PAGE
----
And now he writes to heaven for his redress:
See, here's to Jove, and this to Mercury;
This to Apollo; this to the god of war :
Sweet fcrolls, to fly about the streets of Rome!
What's this, but libelling against the senate,
And blazoning our injustice every where ?
A goodly humour, is it not, my lords?

As who would fay, in Rome no justice were.
But, if I live, his feigned ecftafies
Shall be no fhelter to thefe outrages:

But he and his fhall know, that juftice lives
In Saturninus' health; whom, if the fleep,
He'll so awake, as she in fury shall
Cut off the proud'st conspirator that lives.

Tam. My gracious lord, moft lovely Saturnine, Lord of my life, commander of my thoughts,

Calm thee, and bear the faults of Titus' age,

The effects of forrow for his valiant fons,

[blocks in formation]

But, Titus, I have touch'd thee to the quick,
Thy life-blood out: if Aaron now be wife,
Then is all fafe, the anchor's in the port.-
Enter Clown.

How now, good fellow? wouldst thou speak with
us ?
Clown. Yes, forfooth, an your mistership be em-
Tam. Emperefs I am, but yonder fits the em-

Clown. 'Tis he.-God and faint Stephen, give you good den:

I have brought you a letter, and a couple of pigeons here. [The Emperor reads the letter. Sat. Go, take him away, and hang him prefently.

Clown. How much money must I have? Tam. Come, firrah, you must be hang`d. Clown. Hang'd! By'r lady, then I have brought up a neck to a fair end. [Exit.

Sat. Defpightful and intolerable wrongs! 25 Shall I endure this monstrous villainy?

I know from whence this fame device proceeds: May this be borne ?-as if his traiterous fons, That dy'd by law for murder of our brother, Have by my means been butcher'd wrongfully?— 30 Go, drag the villain hither by the hair;

[merged small][merged small][ocr errors][merged small][merged small][merged small][merged small][merged small]

Sat. Ay, but the citizens favour Lucius;
And will revolt from me, to fuccour him. [name.
Tam. King, be thy thoughts imperious, like thy

Whose lofs hath pierc'd him deep and fcarr'd his 60 Is the fun dimm'd, that gnats do fly in it ?


And rather comfort his diftreffed plight,

The eagle fuffers little birds to fing,

And is not careful what they mean thereby ;

[blocks in formation]

Knowing, that with the shadow of his wings
He can at pleasure stint their melody:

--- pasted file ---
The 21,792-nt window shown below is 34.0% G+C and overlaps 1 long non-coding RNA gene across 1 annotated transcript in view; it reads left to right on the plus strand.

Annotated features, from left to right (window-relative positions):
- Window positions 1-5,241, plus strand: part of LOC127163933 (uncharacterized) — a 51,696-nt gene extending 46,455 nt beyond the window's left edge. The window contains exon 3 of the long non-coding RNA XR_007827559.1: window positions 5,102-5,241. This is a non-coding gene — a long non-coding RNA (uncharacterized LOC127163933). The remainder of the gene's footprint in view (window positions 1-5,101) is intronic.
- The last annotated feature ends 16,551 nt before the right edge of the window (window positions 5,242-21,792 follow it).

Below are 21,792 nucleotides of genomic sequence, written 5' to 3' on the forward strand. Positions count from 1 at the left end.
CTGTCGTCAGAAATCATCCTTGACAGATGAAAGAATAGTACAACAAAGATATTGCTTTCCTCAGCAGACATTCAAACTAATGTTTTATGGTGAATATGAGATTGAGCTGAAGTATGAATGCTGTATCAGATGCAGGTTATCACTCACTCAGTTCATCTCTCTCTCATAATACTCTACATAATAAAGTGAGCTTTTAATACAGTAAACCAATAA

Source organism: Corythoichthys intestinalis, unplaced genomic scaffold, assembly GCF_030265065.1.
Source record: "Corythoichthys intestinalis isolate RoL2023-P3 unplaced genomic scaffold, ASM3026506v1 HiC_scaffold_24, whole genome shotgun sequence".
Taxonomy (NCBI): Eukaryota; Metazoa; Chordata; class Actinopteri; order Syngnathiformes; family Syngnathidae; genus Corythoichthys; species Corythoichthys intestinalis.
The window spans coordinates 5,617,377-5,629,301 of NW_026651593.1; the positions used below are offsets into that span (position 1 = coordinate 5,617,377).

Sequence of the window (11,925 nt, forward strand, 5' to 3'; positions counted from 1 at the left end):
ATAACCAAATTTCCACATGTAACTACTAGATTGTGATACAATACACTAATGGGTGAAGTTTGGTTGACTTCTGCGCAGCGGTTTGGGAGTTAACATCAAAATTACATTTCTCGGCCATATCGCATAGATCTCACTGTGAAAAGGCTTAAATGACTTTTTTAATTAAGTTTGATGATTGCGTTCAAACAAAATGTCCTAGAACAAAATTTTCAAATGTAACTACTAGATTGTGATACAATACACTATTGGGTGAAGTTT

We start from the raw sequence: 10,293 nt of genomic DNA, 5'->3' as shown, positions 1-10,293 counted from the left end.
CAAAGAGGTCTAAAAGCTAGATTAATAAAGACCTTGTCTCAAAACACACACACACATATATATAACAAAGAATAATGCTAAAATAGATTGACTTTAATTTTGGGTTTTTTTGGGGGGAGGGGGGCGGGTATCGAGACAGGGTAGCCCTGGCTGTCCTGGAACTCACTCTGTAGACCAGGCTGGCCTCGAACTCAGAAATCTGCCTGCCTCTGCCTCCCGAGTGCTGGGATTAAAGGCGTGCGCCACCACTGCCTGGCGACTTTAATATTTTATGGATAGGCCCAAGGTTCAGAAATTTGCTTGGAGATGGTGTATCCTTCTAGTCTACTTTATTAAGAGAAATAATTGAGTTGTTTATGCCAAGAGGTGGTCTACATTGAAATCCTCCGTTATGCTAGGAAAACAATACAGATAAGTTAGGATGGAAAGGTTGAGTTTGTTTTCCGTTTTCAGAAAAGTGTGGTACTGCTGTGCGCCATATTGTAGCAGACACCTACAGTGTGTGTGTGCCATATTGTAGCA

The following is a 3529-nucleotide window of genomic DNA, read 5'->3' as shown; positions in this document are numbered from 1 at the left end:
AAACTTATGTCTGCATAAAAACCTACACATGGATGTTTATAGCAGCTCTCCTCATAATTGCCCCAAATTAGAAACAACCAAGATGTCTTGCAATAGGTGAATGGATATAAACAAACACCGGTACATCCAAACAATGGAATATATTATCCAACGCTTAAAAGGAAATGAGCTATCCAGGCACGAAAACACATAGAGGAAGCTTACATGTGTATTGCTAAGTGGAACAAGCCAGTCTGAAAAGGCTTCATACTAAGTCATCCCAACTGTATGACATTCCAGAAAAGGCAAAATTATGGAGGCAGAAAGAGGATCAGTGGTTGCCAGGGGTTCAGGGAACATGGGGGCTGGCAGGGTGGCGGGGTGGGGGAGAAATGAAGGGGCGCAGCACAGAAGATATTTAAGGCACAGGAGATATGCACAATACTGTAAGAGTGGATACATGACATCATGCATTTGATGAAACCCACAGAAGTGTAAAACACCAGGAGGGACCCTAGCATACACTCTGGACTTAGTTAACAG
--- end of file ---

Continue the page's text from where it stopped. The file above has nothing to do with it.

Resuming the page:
Even fo may'st thou the giddy men of Rome.
Then cheer thy fpirit: for know, thou emperor,
I will enchant the old Andronicus

With words more sweet, and yet more dangerous,
Than baits to fish, or honey-stalks ' to sheep;
When as the one is wounded with the bait,
The other rotted with delicious feed.

Sat. But he will not entreat his fon for us.
Tam. If Tamora entreat him, then he will:
For I can smooth, and fill his aged ear
With golden promises; that were his heart
Almoft impregnable, his old ears deaf,


Go thou before, be our embassador: [To Æmilius,
Say, that the emperor requests a parley

Of warlike Lucius, and appoint the meeting.
Sat. Æmilius, do this meffage honourably:
And if he ftand on hostage for his fafety,
Bid him demand what pledge will please him beft.
Emil. Your bidding shall I do effe&tually. [Ex.
Tam. Now will I to that old Andronicus;
And temper him with all the art I have,

IcTo pluck proud Lucius from the warlike Goths.
And now, sweet emperor, be blith again,
And bury all thy fear in my devices.

Yet thould both ear and heart obey my tongue.-15

Sat. Then go fuccefsfully, and plead to him. [Excunt.

[merged small][merged small][merged small][merged small][ocr errors][merged small][merged small][merged small][merged small]

Which fignify, what hate they bear their emperor, 30 Surpriz'd him suddenly; and brought him hither,
And how defirous of our fight they are.
Therefore, great lords, be, as your titles witness,|
Imperious, and impatient of your wrongs;
And, wherein Rome hath done you any fcathe,
Let him make treble fatisfaction.

Goth. Brave flip, fprung from the great Andronicus,

Whofe name was once our terror, now our comfort;
Whofe high exploits, and honourable deeds,
Ingrateful Rome requites with foul contempt,
Be bold in us: we'll follow where thou lead'ft,---
Like ftinging bees in hottest fummer's day,
Led by their mafter to the flower'd fields,---
And be aveng`d on curfed Tamora.

To ufe as you think needful of the man. [vil, Luc. O worthy Goth! this is the incarnate deThat robb'd Andronicus of his good hand : This is the pearl that pleas'd your emperefs' eye; 35 And here's the bafe fruit of his burning luft.--Say, wall-ey'd flave, whither would'st thou convey This growing image of thy fiend-like face? Why doft not fpeak? What! deaf? No! not a word?

40A halter, foldiers; hang him on this tree, And by his fide his fruit of baftardy.

Omn. And, as he faith, so say we all, with him. 45
Luc. I humbly thank him, and I thank you all.
But who comes here, led by a lufty Goth?
Enter a Goth, leading Aaron, with his child in his



Goth. Renowned Lucius, from our troops To gaze upon a ruinous monaftery; And as I earneftly did fix mine eye Upon the wafted building, fuddenly I heard a child cry underneath a wall: I made unto the noife; when foon I heard The crying babe controul'd with this difcourfe : "Peace, tawny flave; half pe, and half thy dam! "Did not thy hue bewray whofe brat thou art, "Had nature lent thee but thy mother's look, «Villain, thou might'st have been an emperor: "But where the bull and cow are both milk-white,

Aar. Touch not the boy, he is of royal blood.
Luc. Too like the fire for ever being good.---